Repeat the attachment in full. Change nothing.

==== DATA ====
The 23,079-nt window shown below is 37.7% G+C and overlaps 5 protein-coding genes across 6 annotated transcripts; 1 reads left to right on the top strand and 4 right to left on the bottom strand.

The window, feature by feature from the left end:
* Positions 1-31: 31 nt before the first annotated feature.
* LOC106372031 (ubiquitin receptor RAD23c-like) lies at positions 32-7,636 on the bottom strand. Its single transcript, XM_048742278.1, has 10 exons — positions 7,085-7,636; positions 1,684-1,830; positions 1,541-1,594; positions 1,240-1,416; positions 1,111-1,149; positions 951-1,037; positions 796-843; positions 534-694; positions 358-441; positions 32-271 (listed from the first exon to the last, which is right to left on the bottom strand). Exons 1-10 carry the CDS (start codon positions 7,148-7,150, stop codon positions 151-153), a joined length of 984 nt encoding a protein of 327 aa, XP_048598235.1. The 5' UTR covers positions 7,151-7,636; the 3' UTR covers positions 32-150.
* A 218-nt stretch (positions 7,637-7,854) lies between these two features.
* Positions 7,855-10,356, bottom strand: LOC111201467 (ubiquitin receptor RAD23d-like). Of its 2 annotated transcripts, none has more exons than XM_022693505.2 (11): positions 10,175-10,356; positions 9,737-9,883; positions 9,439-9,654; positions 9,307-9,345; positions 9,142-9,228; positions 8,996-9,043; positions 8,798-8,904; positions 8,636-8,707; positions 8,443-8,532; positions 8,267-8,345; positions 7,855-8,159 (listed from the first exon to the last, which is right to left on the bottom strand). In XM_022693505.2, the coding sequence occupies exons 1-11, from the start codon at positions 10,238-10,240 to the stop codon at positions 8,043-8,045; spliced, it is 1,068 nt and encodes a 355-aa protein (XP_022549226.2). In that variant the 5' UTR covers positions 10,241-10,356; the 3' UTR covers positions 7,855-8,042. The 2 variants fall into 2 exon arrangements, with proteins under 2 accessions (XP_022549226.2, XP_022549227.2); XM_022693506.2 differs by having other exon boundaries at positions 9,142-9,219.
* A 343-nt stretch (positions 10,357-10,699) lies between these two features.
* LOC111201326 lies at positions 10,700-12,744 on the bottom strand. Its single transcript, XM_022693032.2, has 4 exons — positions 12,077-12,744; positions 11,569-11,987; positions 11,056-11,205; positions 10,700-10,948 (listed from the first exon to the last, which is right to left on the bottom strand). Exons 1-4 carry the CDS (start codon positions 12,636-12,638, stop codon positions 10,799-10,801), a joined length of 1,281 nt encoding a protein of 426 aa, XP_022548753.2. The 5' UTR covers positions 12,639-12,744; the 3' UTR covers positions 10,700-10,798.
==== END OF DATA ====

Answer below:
The 23,079-nt window shown below is 37.7% G+C and overlaps 5 protein-coding genes across 6 annotated transcripts; 1 reads left to right on the top strand and 4 right to left on the bottom strand.

The window, feature by feature from the left end:
* Positions 1-31: 31 nt before the first annotated feature.
* LOC106372031 (ubiquitin receptor RAD23c-like) lies at positions 32-7,636 on the bottom strand. Its single transcript, XM_048742278.1, has 10 exons — positions 7,085-7,636; positions 1,684-1,830; positions 1,541-1,594; positions 1,240-1,416; positions 1,111-1,149; positions 951-1,037; positions 796-843; positions 534-694; positions 358-441; positions 32-271 (listed from the first exon to the last, which is right to left on the bottom strand). Exons 1-10 carry the CDS (start codon positions 7,148-7,150, stop codon positions 151-153), a joined length of 984 nt encoding a protein of 327 aa, XP_048598235.1. The 5' UTR covers positions 7,151-7,636; the 3' UTR covers positions 32-150.
* A 218-nt stretch (positions 7,637-7,854) lies between these two features.
* Positions 7,855-10,356, bottom strand: LOC111201467 (ubiquitin receptor RAD23d-like). Of its 2 annotated transcripts, none has more exons than XM_022693505.2 (11): positions 10,175-10,356; positions 9,737-9,883; positions 9,439-9,654; positions 9,307-9,345; positions 9,142-9,228; positions 8,996-9,043; positions 8,798-8,904; positions 8,636-8,707; positions 8,443-8,532; positions 8,267-8,345; positions 7,855-8,159 (listed from the first exon to the last, which is right to left on the bottom strand). In XM_022693505.2, the coding sequence occupies exons 1-11, from the start codon at positions 10,238-10,240 to the stop codon at positions 8,043-8,045; spliced, it is 1,068 nt and encodes a 355-aa protein (XP_022549226.2). In that variant the 5' UTR covers positions 10,241-10,356; the 3' UTR covers positions 7,855-8,042. The 2 variants fall into 2 exon arrangements, with proteins under 2 accessions (XP_022549226.2, XP_022549227.2); XM_022693506.2 differs by having other exon boundaries at positions 9,142-9,219.
* A 343-nt stretch (positions 10,357-10,699) lies between these two features.
* LOC111201326 lies at positions 10,700-12,744 on the bottom strand. Its single transcript, XM_022693032.2, has 4 exons — positions 12,077-12,744; positions 11,569-11,987; positions 11,056-11,205; positions 10,700-10,948 (listed from the first exon to the last, which is right to left on the bottom strand). Exons 1-4 carry the CDS (start codon positions 12,636-12,638, stop codon positions 10,799-10,801), a joined length of 1,281 nt encoding a protein of 426 aa, XP_022548753.2. The 5' UTR covers positions 12,639-12,744; the 3' UTR covers positions 10,700-10,798.